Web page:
Eighteen months after Congress approved a $16 billion package of disaster recovery money meant for states devastated by natural disasters such as Hurricane Harvey, the U.S. Department of Housing and Urban Development on Friday said it was taking the next step to actually make those funds available.
Housing Secretary Ben Carson on Friday announced the department would publish notices in the Federal Register about how the money can be spent. The money was first approved by Congress in February 2018, six months after Hurricane Harvey devastated parts of Texas.
The rules must be published and receive public comment before the money can be released. The rules are expected to outline where local governments can use federal recovery funds for flood mitigation projects, the kind of work that could help prevent the kind of damage caused by Hurricane Harvey in 2017.
Texas is slated to receive $4.3 billion from the recovery package.
Although the money was approved relatively quickly after Harvey, its actual disbursement has languished in Washington, D.C. for more than a year.
Multiple news reports, including by in the New York Times and the Washington Post, have blamed the delay on the Trump administration’s resistance to providing federal funding to Puerto Rico.
And in announcing the plans to release the rules, Carson said the housing department would release the money in two parts. The first is meant for nine U.S. states, including Texas. The second is meant for the Puerto Rico and the U.S. Virgin Islands.
“Recovery efforts in jurisdictions prepared to do their part should not be held back due to alleged corruption, fiscal irregularities and financial mismanagement occurring in Puerto Rico and capacity issues in the U.S. Virgin Islands, which is why HUD will award disaster mitigation funds in two separate tranches,” Carson said.
“Untangling these funds from each other will help recovery and planning move forward in communities capable of properly and prudently disbursing funds, all the while protecting taxpayers who are footing the bill.”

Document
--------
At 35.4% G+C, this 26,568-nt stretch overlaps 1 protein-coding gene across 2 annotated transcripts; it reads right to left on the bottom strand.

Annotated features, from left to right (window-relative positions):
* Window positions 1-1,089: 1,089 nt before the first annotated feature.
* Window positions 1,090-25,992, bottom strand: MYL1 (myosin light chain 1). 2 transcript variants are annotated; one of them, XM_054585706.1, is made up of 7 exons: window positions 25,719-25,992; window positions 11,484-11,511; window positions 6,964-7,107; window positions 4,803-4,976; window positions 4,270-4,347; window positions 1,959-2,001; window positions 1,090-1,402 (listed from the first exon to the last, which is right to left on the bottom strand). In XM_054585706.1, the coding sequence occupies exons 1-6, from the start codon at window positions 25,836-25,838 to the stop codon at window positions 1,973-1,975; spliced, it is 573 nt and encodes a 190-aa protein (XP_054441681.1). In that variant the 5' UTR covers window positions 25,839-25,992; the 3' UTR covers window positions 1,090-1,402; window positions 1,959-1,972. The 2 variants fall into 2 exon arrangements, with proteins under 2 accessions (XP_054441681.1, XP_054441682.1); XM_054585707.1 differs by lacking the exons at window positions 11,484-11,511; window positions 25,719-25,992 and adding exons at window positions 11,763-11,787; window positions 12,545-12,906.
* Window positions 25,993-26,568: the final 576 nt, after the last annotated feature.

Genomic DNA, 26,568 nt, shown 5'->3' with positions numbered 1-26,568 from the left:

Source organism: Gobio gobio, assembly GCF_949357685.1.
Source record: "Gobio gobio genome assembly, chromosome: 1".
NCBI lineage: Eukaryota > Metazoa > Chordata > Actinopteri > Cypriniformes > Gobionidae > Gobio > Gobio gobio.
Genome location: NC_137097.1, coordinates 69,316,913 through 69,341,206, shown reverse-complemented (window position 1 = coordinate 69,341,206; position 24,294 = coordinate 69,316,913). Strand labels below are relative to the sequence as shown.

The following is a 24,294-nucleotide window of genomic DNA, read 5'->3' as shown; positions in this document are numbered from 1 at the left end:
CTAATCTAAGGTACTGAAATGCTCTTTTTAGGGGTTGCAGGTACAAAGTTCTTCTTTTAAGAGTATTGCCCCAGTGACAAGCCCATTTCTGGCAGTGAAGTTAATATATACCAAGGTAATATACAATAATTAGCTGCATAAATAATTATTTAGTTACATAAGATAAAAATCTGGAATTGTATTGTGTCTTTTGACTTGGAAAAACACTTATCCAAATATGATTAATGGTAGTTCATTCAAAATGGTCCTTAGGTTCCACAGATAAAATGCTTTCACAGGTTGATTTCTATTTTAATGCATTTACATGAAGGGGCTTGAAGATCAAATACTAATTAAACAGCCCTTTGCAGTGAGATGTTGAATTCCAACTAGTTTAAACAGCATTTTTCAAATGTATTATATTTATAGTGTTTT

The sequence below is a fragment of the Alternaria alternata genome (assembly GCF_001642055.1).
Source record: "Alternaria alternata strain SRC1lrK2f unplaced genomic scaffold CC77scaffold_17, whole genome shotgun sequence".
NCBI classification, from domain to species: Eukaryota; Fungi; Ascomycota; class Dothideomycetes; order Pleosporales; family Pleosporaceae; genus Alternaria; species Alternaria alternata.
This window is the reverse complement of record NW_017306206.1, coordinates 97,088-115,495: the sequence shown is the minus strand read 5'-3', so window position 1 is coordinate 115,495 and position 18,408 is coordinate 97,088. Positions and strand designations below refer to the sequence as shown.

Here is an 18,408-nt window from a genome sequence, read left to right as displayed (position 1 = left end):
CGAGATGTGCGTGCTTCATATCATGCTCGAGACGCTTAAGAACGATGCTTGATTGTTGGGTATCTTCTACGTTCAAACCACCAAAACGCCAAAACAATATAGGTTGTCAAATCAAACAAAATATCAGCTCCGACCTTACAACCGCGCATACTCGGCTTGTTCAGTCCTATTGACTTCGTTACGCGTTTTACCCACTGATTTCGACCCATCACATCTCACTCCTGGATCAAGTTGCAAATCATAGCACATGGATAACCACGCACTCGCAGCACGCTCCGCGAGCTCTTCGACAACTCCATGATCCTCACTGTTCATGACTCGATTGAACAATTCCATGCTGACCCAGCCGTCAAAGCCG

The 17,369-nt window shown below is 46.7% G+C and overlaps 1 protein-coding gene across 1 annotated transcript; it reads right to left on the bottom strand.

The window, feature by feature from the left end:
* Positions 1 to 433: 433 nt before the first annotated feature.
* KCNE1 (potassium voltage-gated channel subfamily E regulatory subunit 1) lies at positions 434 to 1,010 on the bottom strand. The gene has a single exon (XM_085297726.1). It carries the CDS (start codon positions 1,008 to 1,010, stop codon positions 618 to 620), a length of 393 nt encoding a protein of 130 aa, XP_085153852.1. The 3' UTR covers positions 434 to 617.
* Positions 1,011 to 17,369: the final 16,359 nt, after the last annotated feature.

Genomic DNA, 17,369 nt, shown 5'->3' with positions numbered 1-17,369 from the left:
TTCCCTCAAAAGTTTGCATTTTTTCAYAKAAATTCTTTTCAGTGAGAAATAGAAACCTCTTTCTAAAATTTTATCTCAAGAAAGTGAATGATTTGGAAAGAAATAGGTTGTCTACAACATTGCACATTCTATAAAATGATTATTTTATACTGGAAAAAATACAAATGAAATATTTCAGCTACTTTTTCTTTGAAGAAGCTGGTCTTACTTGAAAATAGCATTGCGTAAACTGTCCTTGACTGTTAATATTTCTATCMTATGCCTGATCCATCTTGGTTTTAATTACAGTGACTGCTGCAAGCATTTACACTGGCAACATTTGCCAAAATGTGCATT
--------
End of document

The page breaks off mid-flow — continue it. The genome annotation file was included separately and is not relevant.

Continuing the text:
The housing department pointed to recent news stories about Puerto Rico’s former secretary of education being charged with corruption as a reason for splitting the funds.
But Trump has openly said that the federal government has given too much money to Puerto Rico after Hurricane Maria in 2017. He has asserted in tweets the U.S. territory has received $92 billion in disaster aid since that storm.
As of Aug. 2, federal agencies have sent about $13.6 billion to Puerto Rico for disaster aid, according to a FEMA website designed to track disaster spending.
The delay in approving the disaster funding has frustrated Texas leaders who want to move ahead with Harvey-related disaster projects.
Texas Land Commissioner George P. Bush, who wrote a public letter to Trump urging the release of the disaster funds, called Carson’s announcement “welcome news.”
“These rules will determine how we can use our funds to better protect Texans living along our coast,” Bush said. “Our hope is that these rules will be limited, allowing for the greatest flexibility to best protect coastal communities as quickly as possible.”
He noted that Texas is already two months into the 2019 hurricane season.
U.S. Rep. Randy Weber, a Republican from Friendswood, also made public efforts to get the money released. In May, Weber was among a bipartisan group that called for Congress and Trump to pass a bill directing the Office of Management and Budget to release the disaster funds.
The bill was introduced in the Senate, but was not acted on.
Weber called the delays to the disaster relief one of the “single most frustrating” issues he’d dealt with while in office.
“There are few things more frustrating than being approved and allocated an amount for funding, and then waiting months on end to actually receive the check in the mail,” Weber said.
Weber recently met with the budget office and pleaded for the money to be released, he said. He was relieved by Friday’s announcement, he said.
“Finally, we can move forward with plans to better protect Texans,” Weber said.